The Importance of Unions for the LGBT Community

Contest entry

They told me that "it just wasn't working out;" that "it would be best if we went our separate ways."  They claimed that my personal life had nothing to do with their decision to let me go.  

Oh, how I used to wish that my incompetence had been the reason for my employment termination. I would have known then that my actions had been the reason for my failure; something that I could have changed for my next job. However, the issue was not with my work capabilities, but rather with the fact that I am gay.   

Finding a stable job with minimal harassment in my hometown was next to impossible.  When I finally got a job, the manager quickly took to disliking me. She felt that I was repulsive and did not deserve fair treatment. She did not dare insult me to my face, but her actions spoke loud enough.  My paycheque suffered from this, but I was in no position to challenge my employer's power over me. I was expendable. So, I shut my mouth in an effort to save my position.  As you can tell, it didn't work.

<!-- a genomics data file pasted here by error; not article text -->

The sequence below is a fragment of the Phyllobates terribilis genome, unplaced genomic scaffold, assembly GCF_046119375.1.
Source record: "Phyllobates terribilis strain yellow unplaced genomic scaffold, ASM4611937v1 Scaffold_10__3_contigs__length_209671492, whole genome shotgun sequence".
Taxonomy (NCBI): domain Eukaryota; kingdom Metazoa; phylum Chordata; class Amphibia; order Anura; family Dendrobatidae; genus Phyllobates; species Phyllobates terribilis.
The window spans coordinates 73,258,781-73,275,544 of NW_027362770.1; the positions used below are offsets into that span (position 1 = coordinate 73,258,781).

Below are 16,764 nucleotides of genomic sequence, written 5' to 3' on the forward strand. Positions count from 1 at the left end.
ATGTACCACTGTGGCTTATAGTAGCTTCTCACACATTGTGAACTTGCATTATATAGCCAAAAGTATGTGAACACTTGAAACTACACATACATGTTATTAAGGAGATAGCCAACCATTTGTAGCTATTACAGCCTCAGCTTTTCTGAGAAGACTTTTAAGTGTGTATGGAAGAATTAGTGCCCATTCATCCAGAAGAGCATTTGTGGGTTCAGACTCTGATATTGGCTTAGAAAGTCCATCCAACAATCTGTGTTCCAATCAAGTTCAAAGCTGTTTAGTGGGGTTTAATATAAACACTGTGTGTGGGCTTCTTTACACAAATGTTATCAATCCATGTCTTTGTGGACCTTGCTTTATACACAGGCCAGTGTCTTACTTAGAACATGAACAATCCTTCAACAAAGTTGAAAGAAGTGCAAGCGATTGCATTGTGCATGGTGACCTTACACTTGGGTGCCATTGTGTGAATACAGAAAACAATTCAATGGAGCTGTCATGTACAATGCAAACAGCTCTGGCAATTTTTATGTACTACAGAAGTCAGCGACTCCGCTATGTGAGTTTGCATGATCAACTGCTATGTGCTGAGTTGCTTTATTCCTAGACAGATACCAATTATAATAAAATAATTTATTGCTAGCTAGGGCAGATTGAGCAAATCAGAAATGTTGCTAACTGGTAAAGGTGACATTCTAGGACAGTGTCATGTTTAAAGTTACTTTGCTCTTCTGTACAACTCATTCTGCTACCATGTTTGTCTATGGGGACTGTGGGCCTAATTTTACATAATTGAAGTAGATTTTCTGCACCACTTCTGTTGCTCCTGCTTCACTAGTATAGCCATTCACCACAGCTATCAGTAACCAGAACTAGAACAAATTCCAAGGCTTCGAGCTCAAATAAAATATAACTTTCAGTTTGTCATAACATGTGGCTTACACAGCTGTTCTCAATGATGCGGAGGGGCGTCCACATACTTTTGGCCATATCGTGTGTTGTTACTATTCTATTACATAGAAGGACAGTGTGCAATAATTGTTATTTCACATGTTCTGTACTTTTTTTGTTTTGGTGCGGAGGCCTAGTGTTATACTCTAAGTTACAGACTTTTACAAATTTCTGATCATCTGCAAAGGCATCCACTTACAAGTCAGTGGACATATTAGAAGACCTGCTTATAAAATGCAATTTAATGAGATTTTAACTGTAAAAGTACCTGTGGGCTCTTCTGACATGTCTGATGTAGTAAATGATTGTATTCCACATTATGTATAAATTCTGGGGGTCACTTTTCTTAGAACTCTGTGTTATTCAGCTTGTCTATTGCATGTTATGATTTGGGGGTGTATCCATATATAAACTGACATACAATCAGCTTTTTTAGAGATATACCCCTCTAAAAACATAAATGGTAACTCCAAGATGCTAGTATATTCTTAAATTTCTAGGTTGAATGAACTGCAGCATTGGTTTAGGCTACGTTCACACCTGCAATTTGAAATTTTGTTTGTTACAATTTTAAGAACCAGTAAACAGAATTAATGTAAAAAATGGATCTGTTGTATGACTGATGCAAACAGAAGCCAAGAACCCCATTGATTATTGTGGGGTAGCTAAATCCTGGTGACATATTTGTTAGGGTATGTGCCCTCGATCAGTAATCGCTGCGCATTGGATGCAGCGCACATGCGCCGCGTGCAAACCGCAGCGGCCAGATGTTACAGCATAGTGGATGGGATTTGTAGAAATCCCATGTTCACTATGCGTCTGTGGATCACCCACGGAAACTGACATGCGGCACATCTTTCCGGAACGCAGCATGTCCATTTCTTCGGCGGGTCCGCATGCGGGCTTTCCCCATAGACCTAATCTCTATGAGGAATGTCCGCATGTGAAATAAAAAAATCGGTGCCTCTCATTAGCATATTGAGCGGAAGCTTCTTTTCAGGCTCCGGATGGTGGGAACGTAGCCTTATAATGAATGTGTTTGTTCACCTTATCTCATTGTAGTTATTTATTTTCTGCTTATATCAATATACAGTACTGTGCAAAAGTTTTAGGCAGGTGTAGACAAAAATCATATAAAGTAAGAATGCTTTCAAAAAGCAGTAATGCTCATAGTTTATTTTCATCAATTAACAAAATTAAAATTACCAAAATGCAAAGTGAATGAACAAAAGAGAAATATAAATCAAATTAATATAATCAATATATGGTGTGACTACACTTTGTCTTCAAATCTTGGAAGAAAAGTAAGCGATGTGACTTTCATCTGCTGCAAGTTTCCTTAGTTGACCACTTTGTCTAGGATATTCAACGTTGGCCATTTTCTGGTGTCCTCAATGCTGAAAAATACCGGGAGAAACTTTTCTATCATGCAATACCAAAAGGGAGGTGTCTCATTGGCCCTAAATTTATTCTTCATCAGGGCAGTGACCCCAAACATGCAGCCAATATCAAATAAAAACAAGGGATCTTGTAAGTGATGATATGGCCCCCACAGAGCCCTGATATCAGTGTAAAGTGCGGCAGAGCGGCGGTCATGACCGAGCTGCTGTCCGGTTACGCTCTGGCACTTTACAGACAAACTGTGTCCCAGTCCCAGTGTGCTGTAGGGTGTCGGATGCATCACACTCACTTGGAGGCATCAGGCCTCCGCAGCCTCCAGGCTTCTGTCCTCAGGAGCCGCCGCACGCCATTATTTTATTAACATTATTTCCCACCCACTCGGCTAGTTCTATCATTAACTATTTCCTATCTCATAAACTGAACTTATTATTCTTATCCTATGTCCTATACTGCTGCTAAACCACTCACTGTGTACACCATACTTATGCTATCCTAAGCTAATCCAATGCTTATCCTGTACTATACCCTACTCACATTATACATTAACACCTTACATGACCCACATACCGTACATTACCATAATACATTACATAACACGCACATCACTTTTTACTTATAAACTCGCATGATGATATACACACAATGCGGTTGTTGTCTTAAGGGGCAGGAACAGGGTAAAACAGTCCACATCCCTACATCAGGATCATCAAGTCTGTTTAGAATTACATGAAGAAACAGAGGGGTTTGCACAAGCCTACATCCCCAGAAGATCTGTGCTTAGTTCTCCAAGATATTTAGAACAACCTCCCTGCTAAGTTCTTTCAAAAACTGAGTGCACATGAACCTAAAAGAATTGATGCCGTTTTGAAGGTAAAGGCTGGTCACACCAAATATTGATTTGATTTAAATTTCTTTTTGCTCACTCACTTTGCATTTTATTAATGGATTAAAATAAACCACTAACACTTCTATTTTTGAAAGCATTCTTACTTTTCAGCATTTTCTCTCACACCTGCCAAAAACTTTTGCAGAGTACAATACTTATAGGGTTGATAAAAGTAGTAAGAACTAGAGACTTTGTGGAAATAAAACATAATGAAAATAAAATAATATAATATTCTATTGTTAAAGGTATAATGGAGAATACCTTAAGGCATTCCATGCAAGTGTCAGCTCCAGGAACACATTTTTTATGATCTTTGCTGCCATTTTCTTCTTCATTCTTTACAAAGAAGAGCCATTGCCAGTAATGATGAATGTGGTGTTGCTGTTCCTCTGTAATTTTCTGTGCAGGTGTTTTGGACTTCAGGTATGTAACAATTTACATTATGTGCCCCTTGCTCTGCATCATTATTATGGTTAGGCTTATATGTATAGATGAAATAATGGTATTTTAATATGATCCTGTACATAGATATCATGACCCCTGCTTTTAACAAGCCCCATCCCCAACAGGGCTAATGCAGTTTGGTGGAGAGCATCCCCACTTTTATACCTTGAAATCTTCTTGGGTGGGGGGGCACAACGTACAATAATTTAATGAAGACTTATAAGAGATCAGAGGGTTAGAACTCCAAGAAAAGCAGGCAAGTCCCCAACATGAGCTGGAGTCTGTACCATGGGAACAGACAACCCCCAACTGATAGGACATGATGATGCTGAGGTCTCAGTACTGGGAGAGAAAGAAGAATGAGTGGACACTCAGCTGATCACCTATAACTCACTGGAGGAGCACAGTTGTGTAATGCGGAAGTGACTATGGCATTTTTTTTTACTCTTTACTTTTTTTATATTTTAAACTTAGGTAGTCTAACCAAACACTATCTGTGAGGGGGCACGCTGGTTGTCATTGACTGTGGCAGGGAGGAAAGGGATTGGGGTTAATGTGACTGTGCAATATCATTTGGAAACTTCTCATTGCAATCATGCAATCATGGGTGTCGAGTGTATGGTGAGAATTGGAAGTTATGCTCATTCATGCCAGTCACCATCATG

That was seven years ago. I'm now a part of a company that sees my potential and views me as an equal. I joined a union once I was hired so that I would not have to worry about the past repeating itself. I finally have stability in my profession, and my salary, rights, and integrity are protected as well.

Unions matter for the LGBT community, as they ensure that our rights are protected in the workplace.  With the support of my union, I have come to the realization that being gay does not decrease my value as a human being, or as a member of the workforce.

Carly McFall